Dividing and Transplanting Perennials in Fall
This is my site Written by Wayne on September 1, 2010 – 12:01 am

August and September is a great month for dividing and transplanting. The heat of summer has hopefully passed and there is still plenty of time for plants to recover from being moved before the cold winter weather sets in. The normal Fall rains, will also allow the plants to become established.

The rule of thumb for deciding which perennials to transplant or divide is based on bloom time. Late Summer and Fall bloomers are suited for moving in the Spring while Spring and Early Summer flowering perennials can be transplanted in Fall. Some Spring flowering perennials are lungworts, primroses, epimedium, peonies and hostas may be divided and transplanted at this time of the year.

Transplanting or dividing can be motivated by the desire to change the look of your garden or plants that are just not doing well and need a change. There are several signs that can tell you it is time to divide a perennial such as when it does not bloom as well or the blooms are smaller and when the center of the plant starts to look kind of raggedy. Other signs, are when a plant flops over and requires support, or has grown beyond its bed or container.

Perennials can be divided just to create new plants for other parts of the garden or to share with friends. Perennials can provide an ongoing source of new plants. Careful division and re-planting can be a lot of fun too!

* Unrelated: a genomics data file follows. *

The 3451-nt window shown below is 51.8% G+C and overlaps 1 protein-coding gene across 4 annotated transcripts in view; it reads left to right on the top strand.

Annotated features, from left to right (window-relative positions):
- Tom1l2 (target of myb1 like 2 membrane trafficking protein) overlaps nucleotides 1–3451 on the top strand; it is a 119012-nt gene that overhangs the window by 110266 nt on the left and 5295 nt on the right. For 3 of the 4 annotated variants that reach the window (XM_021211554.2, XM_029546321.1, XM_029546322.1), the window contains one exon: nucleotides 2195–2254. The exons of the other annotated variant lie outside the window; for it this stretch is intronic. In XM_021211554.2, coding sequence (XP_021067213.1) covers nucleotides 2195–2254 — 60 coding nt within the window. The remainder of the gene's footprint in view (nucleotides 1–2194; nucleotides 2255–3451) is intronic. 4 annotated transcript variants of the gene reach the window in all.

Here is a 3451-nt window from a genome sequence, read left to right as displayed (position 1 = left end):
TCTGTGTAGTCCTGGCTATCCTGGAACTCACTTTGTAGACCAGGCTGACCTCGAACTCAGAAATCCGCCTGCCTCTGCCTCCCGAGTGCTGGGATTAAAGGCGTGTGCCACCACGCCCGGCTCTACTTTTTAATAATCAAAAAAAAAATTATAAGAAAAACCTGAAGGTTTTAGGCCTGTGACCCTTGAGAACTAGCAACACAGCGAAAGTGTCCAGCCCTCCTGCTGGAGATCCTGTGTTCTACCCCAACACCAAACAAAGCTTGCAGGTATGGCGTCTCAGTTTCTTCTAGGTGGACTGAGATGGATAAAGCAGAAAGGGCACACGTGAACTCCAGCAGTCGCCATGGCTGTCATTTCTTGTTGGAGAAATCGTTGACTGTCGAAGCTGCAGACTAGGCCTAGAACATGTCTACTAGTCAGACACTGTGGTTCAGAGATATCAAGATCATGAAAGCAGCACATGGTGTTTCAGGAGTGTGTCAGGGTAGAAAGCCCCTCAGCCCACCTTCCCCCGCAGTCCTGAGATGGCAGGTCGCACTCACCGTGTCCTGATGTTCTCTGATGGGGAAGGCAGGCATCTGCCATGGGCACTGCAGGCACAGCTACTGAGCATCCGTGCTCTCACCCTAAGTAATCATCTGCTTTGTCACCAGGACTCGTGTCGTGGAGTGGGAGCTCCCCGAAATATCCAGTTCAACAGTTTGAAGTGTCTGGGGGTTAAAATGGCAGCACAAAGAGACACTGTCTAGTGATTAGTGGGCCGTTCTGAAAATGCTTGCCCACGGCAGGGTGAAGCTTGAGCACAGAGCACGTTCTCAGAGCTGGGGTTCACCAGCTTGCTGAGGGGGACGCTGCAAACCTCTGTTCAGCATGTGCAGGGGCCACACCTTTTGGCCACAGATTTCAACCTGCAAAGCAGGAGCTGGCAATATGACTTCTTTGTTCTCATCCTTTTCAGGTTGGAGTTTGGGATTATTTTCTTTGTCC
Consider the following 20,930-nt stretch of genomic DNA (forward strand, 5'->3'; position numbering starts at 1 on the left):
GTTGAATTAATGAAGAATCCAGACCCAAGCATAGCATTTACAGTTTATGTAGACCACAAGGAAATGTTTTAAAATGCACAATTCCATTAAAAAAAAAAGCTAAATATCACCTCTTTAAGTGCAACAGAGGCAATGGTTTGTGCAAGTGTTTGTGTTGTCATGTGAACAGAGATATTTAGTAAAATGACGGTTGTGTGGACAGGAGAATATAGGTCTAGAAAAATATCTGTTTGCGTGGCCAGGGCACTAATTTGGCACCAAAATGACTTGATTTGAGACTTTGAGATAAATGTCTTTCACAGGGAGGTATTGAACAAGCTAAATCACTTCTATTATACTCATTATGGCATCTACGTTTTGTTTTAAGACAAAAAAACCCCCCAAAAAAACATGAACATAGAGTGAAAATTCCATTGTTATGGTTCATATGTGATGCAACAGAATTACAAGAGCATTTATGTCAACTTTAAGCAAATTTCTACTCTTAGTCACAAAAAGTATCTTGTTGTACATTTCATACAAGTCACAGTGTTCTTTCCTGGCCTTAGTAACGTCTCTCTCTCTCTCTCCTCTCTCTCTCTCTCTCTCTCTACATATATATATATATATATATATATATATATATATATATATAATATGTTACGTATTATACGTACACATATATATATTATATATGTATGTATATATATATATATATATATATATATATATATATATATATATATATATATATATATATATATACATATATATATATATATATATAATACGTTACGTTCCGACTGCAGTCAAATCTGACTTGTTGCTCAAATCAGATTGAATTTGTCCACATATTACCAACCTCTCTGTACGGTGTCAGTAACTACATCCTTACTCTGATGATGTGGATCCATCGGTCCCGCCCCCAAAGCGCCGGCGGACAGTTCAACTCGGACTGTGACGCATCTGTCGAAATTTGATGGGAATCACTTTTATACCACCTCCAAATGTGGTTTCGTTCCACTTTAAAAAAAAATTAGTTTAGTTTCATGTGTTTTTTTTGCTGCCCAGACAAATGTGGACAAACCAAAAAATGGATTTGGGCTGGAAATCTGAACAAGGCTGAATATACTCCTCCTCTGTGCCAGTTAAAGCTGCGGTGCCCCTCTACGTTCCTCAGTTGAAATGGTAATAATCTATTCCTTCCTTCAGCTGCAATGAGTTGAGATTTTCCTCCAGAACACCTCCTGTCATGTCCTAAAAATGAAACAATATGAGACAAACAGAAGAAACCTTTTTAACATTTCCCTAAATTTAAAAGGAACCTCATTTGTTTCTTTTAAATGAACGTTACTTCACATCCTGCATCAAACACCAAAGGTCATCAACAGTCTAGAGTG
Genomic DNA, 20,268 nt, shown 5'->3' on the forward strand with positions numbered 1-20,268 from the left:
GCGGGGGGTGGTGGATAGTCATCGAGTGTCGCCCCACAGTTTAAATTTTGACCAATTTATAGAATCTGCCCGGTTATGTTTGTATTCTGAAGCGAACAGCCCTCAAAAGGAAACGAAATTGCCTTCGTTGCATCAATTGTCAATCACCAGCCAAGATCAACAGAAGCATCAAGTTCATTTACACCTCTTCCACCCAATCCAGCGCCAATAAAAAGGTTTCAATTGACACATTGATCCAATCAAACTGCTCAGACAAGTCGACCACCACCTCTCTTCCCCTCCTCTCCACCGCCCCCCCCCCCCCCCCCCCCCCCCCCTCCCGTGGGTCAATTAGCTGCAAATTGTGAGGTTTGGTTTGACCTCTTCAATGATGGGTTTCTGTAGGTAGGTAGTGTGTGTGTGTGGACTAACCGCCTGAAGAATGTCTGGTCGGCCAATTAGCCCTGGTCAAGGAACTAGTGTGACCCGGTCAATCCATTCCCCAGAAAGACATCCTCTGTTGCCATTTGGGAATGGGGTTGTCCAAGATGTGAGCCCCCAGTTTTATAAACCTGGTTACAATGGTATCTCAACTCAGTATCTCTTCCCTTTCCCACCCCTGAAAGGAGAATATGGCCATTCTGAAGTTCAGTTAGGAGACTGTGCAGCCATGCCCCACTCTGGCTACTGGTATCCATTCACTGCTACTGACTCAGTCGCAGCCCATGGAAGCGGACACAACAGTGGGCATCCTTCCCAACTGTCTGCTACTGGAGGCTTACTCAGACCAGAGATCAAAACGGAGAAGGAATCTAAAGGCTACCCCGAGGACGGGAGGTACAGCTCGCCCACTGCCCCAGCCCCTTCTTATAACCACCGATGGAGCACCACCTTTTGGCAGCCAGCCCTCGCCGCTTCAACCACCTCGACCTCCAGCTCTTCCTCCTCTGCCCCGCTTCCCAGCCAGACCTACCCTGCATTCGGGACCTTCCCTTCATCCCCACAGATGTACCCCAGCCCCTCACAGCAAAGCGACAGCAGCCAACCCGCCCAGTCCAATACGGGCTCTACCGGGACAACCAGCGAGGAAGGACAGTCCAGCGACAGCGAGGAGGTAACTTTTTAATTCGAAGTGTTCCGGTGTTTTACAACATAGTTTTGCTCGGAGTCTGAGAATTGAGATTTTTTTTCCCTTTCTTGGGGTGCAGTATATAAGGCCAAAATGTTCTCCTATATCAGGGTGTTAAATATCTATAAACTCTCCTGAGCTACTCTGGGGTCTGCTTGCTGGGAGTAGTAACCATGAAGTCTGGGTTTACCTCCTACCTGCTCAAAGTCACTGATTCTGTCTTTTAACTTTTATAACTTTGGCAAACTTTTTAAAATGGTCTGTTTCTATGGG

Tips of the Month


The first step in properly dividing and transplanting perennials starts with the digging of the plant that is to be divided.

  1. Dig out far enough from the plant to get all the roots without breaking or damaging them.
  2. Shake off the soil that clings to the roots carefully so as not to damage the roots of the plant.
  3. If you are dividing the plant, separate the crowns by simply pulling them apart or cutting them with a sharp knife or shovel. Remove any unhealthy or dead parts of the plant.
  4. Try to preserve as many of the roots as possible.
  5. Keep newly dug and or divided plants protected, if you cannot transplant them the same day, place them in the shade and cover with wet newspapers ora damp rag.
  6. Plant each division into well-prepared soil that has good drainage.
  7. Reset each division at exactly the same depth it was originally planted.
  8. Water the plant until a hard freeze.
  9. Once the ground freezes, apply a layer of mulch to help retain soil moisture.

Flower of the Month


David

Phlox paniculata ‘David’

it is a fragrant white-flowering garden Phlox that does not get mildew. This is a sturdy upright plant, does not need staking. A very steady performer in our garden where we use it as a backdrop for the Floribunda Rose Impatien. Known for its powdery mildew resistance, has been named the 2002 Perennial Plant of the Year by the Perennial Plant Association.

Web Site of the Month

P. Allen Smith

They are an award-winning garden designer and host of the public television program, P. Allen Smith’s Garden Home and the syndicated 30-minute show P. Allen Smith Gardens. He has emerged as America’s most recognized and respected garden design expert, providing ideas and inspiration through multiple media venues. We wait impatiently each week for his newsletter.

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Modified: June 5, 2010 at 7:42 am UTC

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